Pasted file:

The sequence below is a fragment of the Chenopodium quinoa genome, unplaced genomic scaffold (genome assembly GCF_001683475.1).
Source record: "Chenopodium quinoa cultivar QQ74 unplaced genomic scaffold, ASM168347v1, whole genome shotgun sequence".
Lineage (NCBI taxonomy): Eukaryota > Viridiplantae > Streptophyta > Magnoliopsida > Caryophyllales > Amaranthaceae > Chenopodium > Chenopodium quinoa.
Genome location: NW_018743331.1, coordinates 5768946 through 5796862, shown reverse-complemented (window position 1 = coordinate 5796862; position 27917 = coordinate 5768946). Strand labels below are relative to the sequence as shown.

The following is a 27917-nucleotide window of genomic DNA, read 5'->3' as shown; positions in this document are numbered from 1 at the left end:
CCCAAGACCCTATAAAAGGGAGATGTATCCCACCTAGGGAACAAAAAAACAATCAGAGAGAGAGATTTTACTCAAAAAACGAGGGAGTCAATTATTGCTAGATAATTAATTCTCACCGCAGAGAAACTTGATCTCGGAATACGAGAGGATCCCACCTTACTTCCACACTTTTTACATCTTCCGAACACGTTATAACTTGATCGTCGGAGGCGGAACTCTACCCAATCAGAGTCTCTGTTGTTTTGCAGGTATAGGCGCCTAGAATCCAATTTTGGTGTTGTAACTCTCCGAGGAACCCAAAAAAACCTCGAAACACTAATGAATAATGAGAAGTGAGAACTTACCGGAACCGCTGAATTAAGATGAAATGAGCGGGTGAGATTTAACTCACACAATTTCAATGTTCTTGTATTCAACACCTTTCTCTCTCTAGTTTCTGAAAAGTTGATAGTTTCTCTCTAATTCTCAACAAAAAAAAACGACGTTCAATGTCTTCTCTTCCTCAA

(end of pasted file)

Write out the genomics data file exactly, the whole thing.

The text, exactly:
The sequence below is a fragment of the Chenopodium quinoa genome, unplaced genomic scaffold (genome assembly GCF_001683475.1).
Source record: "Chenopodium quinoa cultivar QQ74 unplaced genomic scaffold, ASM168347v1, whole genome shotgun sequence".
Lineage (NCBI taxonomy): Eukaryota > Viridiplantae > Streptophyta > Magnoliopsida > Caryophyllales > Amaranthaceae > Chenopodium > Chenopodium quinoa.
Genome location: NW_018743331.1, coordinates 5768946 through 5796862, shown reverse-complemented (window position 1 = coordinate 5796862; position 27917 = coordinate 5768946). Strand labels below are relative to the sequence as shown.

The following is a 27917-nucleotide window of genomic DNA, read 5'->3' as shown; positions in this document are numbered from 1 at the left end:
CCCAAGACCCTATAAAAGGGAGATGTATCCCACCTAGGGAACAAAAAAACAATCAGAGAGAGAGATTTTACTCAAAAAACGAGGGAGTCAATTATTGCTAGATAATTAATTCTCACCGCAGAGAAACTTGATCTCGGAATACGAGAGGATCCCACCTTACTTCCACACTTTTTACATCTTCCGAACACGTTATAACTTGATCGTCGGAGGCGGAACTCTACCCAATCAGAGTCTCTGTTGTTTTGCAGGTATAGGCGCCTAGAATCCAATTTTGGTGTTGTAACTCTCCGAGGAACCCAAAAAAACCTCGAAACACTAATGAATAATGAGAAGTGAGAACTTACCGGAACCGCTGAATTAAGATGAAATGAGCGGGTGAGATTTAACTCACACAATTTCAATGTTCTTGTATTCAACACCTTTCTCTCTCTAGTTTCTGAAAAGTTGATAGTTTCTCTCTAATTCTCAACAAAAAAAAACGACGTTCAATGTCTTCTCTTCCTCAA